Troubles figuring out how perspective projections work

I’ve been tinkering around with OpenGL in my spare time trying to figure it out, and I’m doing pretty well in understanding most of it, but for some reason or another perspective projections and viewing volumes and the like just aren’t clicking for me…

I think what I’m having troubles with is mainly the relationship between camera positioning (using gluLookAt) and how functions like gluPerspective() actually create a viewing volume…

Any pointers would be very helpful… thanks!

(P.S. I’m having very bizarre troubles with VC++ 6, for some reason or another, when I write two for-loops to iterate through a 2 dimensional array, only the inside loop iterates itself, the outside loop stays at 0, or at least that’s what the debugger would have me think, as far as i can tell there’s no coding errors, two for-loops should be simple enough,
for(int i = 0; i < 256; i++) {
for(int j = 0; j < 256; j++) {
bits[i][j] = ???;
thanks again for any insight)


Just to make it clear from the beginning, there is no camera in OpenGL, just a viewpoint located at the world origin (0,0,0), looking down the positive z-axis.

Anyways, gluLookAt translate the entire world, so that it appears that you are located at the specified point, looking at whatever point you said. Moving your “camera” one unit forwards, is the same as moving the world one unit backwards. Same with rotation, rotating the “camera” one degree to the left, is the same as rotating the world one degree to the right.

gluPerspective creates a pyramidical viewing volume, based on the values you pass. Since it knows the field of view, the aspect ratio, and the near and far plane, it can calculate all corners in the viewing volume, and then pass them to glFrustum(). The projection matrix simply transforms all visible point to the screen, scaling the size so that objects far away is drawn smaller.

A viewing volume is like a box. All points inside this box is projected onto one of the sides of this box, the screen. All points outside, is either clipped to fit inside the box if is’t a part of a partly visible polygon, or simply rejected if not visible at all.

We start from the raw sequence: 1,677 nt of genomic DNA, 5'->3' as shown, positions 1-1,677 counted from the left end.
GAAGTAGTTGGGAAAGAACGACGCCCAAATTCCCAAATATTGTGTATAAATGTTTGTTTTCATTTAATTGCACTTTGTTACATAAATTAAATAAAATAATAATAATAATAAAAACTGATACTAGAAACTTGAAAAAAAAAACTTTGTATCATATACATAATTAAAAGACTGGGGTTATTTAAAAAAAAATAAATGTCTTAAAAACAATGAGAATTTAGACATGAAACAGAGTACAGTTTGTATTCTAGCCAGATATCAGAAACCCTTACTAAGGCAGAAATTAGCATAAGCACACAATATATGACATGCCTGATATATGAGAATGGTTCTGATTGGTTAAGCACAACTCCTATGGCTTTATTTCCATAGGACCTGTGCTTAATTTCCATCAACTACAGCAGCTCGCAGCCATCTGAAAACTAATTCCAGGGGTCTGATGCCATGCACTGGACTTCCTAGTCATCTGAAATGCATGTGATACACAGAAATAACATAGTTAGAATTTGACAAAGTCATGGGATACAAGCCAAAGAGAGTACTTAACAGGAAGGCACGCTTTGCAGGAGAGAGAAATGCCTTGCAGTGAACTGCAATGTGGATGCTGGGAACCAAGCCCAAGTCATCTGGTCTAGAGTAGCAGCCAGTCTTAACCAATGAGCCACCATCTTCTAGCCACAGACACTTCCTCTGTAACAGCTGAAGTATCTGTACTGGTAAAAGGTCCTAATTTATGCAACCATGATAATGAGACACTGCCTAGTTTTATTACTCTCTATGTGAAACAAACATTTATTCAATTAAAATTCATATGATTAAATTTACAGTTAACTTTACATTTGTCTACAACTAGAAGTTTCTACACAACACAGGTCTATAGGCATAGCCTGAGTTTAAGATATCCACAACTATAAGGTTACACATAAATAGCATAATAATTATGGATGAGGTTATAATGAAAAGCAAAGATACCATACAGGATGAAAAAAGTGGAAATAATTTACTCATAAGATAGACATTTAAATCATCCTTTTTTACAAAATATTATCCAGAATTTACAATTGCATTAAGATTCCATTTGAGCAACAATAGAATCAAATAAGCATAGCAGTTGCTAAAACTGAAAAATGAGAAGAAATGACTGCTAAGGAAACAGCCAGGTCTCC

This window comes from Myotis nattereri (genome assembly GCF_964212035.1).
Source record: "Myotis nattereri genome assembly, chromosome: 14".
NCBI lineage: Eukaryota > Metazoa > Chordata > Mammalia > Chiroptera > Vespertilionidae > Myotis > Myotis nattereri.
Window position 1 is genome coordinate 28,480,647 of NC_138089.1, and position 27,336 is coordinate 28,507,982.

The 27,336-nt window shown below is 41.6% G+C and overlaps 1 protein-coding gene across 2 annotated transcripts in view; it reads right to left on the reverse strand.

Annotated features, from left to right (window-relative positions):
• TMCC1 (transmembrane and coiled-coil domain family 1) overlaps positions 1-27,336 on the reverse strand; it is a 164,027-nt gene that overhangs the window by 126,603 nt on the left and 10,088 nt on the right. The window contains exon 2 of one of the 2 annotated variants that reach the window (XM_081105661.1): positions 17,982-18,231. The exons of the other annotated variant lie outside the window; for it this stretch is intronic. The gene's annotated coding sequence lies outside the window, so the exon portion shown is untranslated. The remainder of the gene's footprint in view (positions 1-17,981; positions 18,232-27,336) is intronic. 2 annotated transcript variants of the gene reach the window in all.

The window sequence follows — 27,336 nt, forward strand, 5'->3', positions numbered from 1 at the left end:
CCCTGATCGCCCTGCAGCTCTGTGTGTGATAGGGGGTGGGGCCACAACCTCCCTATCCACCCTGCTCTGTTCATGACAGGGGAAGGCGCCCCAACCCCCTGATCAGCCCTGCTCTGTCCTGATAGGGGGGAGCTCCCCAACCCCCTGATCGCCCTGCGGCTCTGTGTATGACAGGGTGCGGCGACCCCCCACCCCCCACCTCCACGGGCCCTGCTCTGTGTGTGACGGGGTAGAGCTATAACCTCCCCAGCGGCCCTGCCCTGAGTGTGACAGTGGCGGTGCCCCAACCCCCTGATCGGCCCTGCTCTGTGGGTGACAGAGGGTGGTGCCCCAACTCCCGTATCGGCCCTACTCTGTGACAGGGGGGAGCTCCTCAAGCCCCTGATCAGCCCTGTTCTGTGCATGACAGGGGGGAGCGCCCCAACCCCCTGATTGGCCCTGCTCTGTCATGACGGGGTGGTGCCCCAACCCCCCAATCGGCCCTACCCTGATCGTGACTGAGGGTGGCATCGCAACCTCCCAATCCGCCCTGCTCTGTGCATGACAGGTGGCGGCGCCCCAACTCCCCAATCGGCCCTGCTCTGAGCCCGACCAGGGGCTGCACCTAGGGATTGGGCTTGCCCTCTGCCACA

And yeah, did you put a semicolon after one of the for loops, or maybe messed up the variables?

for(i=0; i<256; i++)
for(j=0; i<256; i++)
// yada yada

When the inner loop reaches 256, then outer loop is completed too.

Thanks for replying!

however, i don’t think that i stated my problem quite right…

my confusion is more in how gluPerspective() actually creates a volume, given a set of arguments…

for example, if i were to say gluPerspective(90.0, 800.0 / 600.0, 1.0, 100.0); what kind of volume could i expect?

when i see a function call like this, i’m not exactly sure what the volume is going to look like… where the near and far planes are located on the z-axis, what the min and max x and y are for the near plane (and ditto for the far plane), etc…

is there some way that i can get the frustum drawn on the screen and then move the viewpoint out above it, so that i can look at what the frustum would look like if the viewpoint was at the origin? (sorry if that was confusing)

thanks again

(ps. the whole for-loop thing looks like it is written correctly, i’m almost 100% sure of it… which is why i can’t figure out what the hell is causing the outer loop not to increment at all…

see what happens is, when my program hits those loops during execution, it just keeps counting the inner loop from 0 to 255 while the outer loop stays at 0… so the outer loop never breaks, and the program just sits there, counting from 0 to 255 over and over…)

Hmmmm… strange. Sounds like a bug

Have you tried this:

int i,j;
for(i = 0; i < 256; i++) {
for(j = 0; j < 256; j++) {
bits[i][j] = ???;

instaed of:

for(int i = 0; i < 256; i++) {
for(int j = 0; j < 256; j++) {
bits[i][j] = ???;

(I don’t ever had such a problem, so I’m just speculating)
(And you don’t have anything like i=… in the inner loop?)

gluPerspective(90.0, 800.0 / 600.0, 1.0, 100.0) will create a viewingvolume, with the near plane located at Z=1, and the far plane located at Z=100. These two values are kinda easy to get

Now, there are four pointe left to calculate, and we call then r (right), l (left), t (top) and b (bottom). The point (l, b) is the point on the near plane that will be projected onto the left bottom pixel in the viewport. Same with (r,t), but will be projected on the top right pixel.

t = near * tan(fov)
b = -1 * near * tan(fov)
l = near * aspect * tan(fov)
r = -1 * near * aspect * tan(fov)

So, with the following variables, the points in the corner of the near plane would be (l,t), (r,t), (r,b) and (l,b).

If you replace near in the formulas above with far, you get the point on the far plane instead.

And you can calculate all eight corners, and draw them as a cube. Before drawing the cube, you just change the viewpoint. Then you are looking at your frustum from the outside.

However, doing so will probably clip the lines of the cube, since moving a little bit in one direction will cause one or more vertices to fall outside the frustum.

Thanks for your help Bob, I really appreciate it… I think I finally get it now!

Regarding the strange for-loop stuff, my problem with that seems to have fixed itself now that I’ve gone back to Win2K insteak of WinMe (which caused me a ridiculous amount of pain)

Thanks again!!